Over the last year, we saw a lot of sports, including Formula 1, needing to pivot away from their traditional offerings and move into the online domain to keep their fans interested, as live sports was on a global hiatus for months due to the COVID-19 pandemic.
While the pandemic is still raging, most, if not all sports have resumed in some form, with most of them largely doing so in the absence of spectators.
It will still be quite some time before we can go back to the usual days of packed stadiums and arenas, which is why it has been important for sports teams and franchises to try and keep new methods of engaging with their fans. One of the ways in which many sports did so is through esports, and Formula One was perhaps the most successful at this.
Formula One had perhaps one of the most disrupted seasons in its history last year, in what should have been a historic year. 2020 was going to be the year with the most races in a season ever, but the COVID-19 pandemic meant that this did not happen.
In fact, there were multiple races held at the same circuits due to the pandemic and the accompanying travel restrictions globally, but it was still to the credit of the organizers as well as the medical protocols that were put in place that the season was completed.
Lewis Hamilton won his seventh F1 driver’s championship, equalling Michael Schumacher’s record and earning a knighthood in the process as well, while Mercedes also won their seventh-consecutive constructors’ championship in an unprecedented era of dominance. However, during the absence of live race action, fans all over the world were treated to the spectacle of F1 drivers competing against reserve drivers and sportsmen from other sports in virtual Grands Prix, which proved to be immensely popular.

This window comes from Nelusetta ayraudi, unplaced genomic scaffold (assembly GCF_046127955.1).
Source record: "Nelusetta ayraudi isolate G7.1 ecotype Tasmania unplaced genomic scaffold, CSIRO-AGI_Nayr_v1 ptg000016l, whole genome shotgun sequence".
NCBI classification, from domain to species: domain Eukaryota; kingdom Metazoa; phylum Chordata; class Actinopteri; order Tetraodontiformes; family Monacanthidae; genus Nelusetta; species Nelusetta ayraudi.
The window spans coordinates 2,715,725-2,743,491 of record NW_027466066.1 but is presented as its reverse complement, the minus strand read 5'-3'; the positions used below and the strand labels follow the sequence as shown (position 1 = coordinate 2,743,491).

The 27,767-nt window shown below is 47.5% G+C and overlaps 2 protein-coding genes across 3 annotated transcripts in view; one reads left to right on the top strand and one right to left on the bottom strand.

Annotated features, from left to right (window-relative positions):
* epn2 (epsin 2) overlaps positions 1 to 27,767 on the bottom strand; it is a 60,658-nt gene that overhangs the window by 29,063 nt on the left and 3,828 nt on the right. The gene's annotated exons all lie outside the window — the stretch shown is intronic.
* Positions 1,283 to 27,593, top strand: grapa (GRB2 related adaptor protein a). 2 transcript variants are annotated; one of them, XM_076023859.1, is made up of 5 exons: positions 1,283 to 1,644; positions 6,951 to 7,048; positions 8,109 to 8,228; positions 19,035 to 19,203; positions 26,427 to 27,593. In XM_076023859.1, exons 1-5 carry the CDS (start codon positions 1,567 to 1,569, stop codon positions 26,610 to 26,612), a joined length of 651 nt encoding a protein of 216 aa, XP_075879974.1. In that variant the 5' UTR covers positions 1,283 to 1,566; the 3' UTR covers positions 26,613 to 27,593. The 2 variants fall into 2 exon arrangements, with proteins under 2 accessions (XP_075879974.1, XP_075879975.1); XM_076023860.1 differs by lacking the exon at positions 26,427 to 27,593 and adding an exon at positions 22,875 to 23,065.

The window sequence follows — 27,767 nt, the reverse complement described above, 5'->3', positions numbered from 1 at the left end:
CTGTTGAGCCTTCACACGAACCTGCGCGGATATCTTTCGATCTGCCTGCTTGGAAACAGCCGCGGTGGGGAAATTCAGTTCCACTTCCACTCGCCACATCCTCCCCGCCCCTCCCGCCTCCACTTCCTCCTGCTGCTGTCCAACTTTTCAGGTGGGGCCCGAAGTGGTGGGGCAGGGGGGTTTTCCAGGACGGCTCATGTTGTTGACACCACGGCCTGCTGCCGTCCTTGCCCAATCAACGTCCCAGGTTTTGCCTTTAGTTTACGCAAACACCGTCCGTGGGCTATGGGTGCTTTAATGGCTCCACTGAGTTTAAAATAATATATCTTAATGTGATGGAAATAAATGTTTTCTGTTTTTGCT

These virtual events took place on the F1 2019 game, which is extremely realistic and simulates the race experience so accurately that drivers often use it for practice during off-season.
The success of these events also prompted the creation of the Mobile Esports series, which was won by Italian Matteo Pagliani recently. This event saw more than 10 million matches, of which 3,500 players made it to the Grand Finals stage. During the two-hour window for the Grand Final, Pagliani played in 53 player-vs-player duels, which gave him the most points by the time the event closed, and crowned him as the inaugural winner.
He will receive a special life-size trophy for his achievements, as well as another special prize, which will be announced soon. This is quite a story, since Pagliani is just 21 years old, and he says that he is not really a gamer, but the fact that he won 52 of the 53 duels he competed in during the Grand Final shows that he was quite proficient at the F1 mobile game.
He said that he practiced for two hours each day, which is a staggering feat and shows that there is a lot of work and dedication that needs to go into winning esports tournaments as well.
Pagliani’s success, as well as the engagement and following that this tournament garnered, is a great way to show that esports is a thriving space right now, and sports teams, franchises and governing bodies would do well to think of partnering with esports organizations to further improve their image, brand value and the number of people they are able to reach and influence, which in turn will lead to more revenue and more fans being attracted to them over time.